Novel antibiotics to overcome antibacterial resistance

Novel antibiotics to overcome antibacterial resistance

Small and innovative pharmaceutical companies, with products in early stages of development, presented some of their novel approaches and antimicrobial therapies under development during a dedicated session at the annual congress (ECCMID) of the European Society of Clinical Microbiology and Infectious Diseases(ESCMID) in Amsterdam. [More]
Cell-signaling protein holds key to understanding autoantibody formation in lupus patients

Cell-signaling protein holds key to understanding autoantibody formation in lupus patients

A signaling molecule called interferon gamma could hold the key to understanding how harmful autoantibodies form in lupus patients. The finding could lead to new treatments for the chronic autoimmune disease, said researchers at Penn State College of Medicine. [More]
New data from studies evaluating diagnostic tools, therapies for infectious diseases released at ECCMID 2016

New data from studies evaluating diagnostic tools, therapies for infectious diseases released at ECCMID 2016

New data from ten late-breaking abstracts is released at ECCMID 2016 – the annual meeting of the European Society of Clinical Microbiology and Infectious Disease. [More]
New study suggests that Neanderthals across Europe may have diseases carried out of Africa

New study suggests that Neanderthals across Europe may have diseases carried out of Africa

A new study suggests that Neanderthals across Europe may well have been infected with diseases carried out of Africa by waves of anatomically modern humans, or Homo sapiens. As both were species of hominin, it would have been easier for pathogens to jump populations, say researchers. This might have contributed to the demise of Neanderthals. [More]
New study demonstrates diversity, resourcefulness of Vibrio cholera

New study demonstrates diversity, resourcefulness of Vibrio cholera

In humans, cholera is among the world's most deadly diseases, killing as many as 140,000 persons a year, according to World Health Organization statistics. But in aquatic environments far away from humans, the same bacterium attacks neighboring microbes with a toxic spear - and often steals DNA from other microorganisms to expand its own capabilities. [More]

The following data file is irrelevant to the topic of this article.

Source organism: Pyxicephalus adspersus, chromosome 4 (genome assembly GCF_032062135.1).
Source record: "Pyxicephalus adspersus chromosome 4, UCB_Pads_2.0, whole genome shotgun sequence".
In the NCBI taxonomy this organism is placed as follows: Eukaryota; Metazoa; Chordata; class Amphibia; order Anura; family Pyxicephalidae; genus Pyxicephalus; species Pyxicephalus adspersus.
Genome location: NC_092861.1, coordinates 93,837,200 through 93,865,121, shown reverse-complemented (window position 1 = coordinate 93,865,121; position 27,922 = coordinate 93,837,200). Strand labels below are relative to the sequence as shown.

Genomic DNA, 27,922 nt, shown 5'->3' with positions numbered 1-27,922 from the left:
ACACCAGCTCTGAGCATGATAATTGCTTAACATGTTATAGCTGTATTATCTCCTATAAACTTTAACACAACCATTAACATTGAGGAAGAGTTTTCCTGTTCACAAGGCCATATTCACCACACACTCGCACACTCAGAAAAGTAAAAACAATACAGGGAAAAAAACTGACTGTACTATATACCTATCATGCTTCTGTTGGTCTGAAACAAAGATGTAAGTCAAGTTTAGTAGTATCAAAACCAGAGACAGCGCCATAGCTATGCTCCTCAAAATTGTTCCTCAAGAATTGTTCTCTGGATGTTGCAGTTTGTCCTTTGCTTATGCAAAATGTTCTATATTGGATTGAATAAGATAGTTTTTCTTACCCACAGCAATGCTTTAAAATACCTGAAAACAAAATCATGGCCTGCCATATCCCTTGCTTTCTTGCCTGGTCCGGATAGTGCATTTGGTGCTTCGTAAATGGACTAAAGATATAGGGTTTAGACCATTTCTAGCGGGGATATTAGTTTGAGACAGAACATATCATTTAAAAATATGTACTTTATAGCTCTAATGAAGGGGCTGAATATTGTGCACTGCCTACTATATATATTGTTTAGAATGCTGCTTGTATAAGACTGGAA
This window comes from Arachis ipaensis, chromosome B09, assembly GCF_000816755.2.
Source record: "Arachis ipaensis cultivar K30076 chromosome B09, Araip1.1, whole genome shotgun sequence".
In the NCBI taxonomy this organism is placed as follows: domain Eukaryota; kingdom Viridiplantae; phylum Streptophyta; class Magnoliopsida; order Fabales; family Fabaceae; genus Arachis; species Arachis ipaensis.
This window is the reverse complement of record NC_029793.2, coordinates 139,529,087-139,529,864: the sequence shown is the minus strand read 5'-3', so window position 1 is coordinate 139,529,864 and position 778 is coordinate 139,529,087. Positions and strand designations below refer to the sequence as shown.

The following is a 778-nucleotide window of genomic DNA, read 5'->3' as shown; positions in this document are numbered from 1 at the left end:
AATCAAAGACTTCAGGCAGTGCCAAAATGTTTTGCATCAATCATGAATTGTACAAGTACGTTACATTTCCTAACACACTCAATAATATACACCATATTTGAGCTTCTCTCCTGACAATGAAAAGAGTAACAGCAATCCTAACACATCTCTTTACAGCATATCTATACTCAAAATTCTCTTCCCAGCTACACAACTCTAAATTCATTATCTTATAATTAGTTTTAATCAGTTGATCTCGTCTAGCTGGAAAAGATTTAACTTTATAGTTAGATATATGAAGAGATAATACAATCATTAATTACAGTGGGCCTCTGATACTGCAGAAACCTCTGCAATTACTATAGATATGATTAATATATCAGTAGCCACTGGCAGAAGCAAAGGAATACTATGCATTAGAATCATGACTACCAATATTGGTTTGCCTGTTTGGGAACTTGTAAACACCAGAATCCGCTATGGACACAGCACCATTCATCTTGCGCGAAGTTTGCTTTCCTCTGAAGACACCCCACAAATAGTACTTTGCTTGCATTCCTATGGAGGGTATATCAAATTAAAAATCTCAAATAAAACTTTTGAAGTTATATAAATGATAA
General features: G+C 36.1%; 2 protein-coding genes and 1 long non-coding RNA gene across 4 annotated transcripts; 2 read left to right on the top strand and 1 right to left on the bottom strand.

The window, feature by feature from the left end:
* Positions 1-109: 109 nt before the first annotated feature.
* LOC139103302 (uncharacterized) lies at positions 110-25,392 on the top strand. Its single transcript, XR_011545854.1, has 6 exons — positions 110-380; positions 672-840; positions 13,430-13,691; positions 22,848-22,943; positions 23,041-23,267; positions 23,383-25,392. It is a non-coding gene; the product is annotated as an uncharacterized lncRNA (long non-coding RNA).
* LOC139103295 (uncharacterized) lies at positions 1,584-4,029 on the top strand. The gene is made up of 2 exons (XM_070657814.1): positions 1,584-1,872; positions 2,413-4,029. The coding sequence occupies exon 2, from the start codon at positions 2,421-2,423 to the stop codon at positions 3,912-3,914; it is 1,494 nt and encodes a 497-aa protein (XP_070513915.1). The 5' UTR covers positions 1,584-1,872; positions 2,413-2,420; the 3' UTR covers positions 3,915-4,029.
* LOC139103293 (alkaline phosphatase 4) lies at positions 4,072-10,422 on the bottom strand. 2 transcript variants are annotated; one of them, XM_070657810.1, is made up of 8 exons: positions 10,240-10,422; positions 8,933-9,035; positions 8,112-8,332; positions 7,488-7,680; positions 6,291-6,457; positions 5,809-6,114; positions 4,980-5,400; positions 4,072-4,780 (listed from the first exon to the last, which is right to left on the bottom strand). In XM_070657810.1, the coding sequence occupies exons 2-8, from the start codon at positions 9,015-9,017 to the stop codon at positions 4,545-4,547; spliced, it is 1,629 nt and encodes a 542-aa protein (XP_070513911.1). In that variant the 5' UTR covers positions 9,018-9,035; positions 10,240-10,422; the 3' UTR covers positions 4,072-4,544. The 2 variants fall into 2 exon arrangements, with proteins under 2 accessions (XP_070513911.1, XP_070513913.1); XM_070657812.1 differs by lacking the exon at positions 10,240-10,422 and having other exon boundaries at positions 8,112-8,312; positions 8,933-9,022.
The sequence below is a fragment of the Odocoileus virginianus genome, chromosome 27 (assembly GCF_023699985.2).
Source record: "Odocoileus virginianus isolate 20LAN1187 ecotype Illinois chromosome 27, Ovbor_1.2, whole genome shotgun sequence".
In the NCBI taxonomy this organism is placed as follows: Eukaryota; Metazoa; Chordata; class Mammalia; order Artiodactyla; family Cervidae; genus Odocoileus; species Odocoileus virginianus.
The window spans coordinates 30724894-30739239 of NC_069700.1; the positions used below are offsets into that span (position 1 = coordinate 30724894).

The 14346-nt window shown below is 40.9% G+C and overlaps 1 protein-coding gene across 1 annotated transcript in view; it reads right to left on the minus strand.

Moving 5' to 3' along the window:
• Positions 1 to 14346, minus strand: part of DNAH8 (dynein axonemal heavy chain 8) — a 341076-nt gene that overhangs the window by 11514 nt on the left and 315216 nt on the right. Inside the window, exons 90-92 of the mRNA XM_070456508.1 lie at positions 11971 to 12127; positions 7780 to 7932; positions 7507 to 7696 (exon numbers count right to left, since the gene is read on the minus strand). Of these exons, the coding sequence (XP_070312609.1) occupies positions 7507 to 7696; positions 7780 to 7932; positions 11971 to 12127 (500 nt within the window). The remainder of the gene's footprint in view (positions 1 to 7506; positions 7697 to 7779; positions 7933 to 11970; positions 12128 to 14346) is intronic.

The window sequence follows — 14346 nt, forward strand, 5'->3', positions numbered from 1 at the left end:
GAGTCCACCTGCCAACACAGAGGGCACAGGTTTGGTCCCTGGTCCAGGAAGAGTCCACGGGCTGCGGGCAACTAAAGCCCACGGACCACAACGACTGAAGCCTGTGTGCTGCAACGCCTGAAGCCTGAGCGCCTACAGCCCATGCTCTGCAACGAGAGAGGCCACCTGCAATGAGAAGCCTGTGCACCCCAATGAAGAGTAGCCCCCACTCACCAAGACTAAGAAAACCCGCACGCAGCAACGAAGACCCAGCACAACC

Novel method uses light-activated nanodrug to help fight antibiotic-resistant infections

Novel method uses light-activated nanodrug to help fight antibiotic-resistant infections

A research team led by University of Arkansas chemist Jingyi Chen and University of Arkansas for Medical Sciences microbiologist Mark Smeltzer has developed an alternative therapeutic approach to fighting antibiotic-resistant infections. [More]
Investigators predict that new pneumonia epidemic in Beijing will likely to continue for longer time

Investigators predict that new pneumonia epidemic in Beijing will likely to continue for longer time

Mycoplasma pneumoniae infections began rising in Beijing last spring, and by December, this pathogen was found in more than half of hospitalized children suffering from pneumonia in that city, according to investigators from the Capital Institute of Pediatrics, Beijing, China. [More]
LMU-led researchers define previously unknown signaling pathway that triggers inflammation

LMU-led researchers define previously unknown signaling pathway that triggers inflammation

Using a combination of newly developed methods, researchers led by Ludwig-Maximilians-Universitaet (LMU) in Munich immunologist Veit Hornung have defined a previously unknown pathway that triggers inflammation. [More]
New device can deliver diagnosis to patient in 30 minutes

New device can deliver diagnosis to patient in 30 minutes

When a person contracts a disease, it takes time to diagnose the symptoms. Cell culturing, immunoassay and a nucleic-acid based diagnostic cycle all take several days, if not a week to determine the results. Not only do sick patients suffer during this time period, the wait can also lead to unnecessary disease spreading and perhaps avoidable antibiotic use. [More]
Researchers explore four potential treatments for Lyme disease

Researchers explore four potential treatments for Lyme disease

The ticks that transmit Lyme dis­ease have mul­ti­plied aggres­sively over the past 20 years, and now thrive in half of all coun­ties in the U.S., according to a recent study in the Journal of Med­ical Entomology. [More]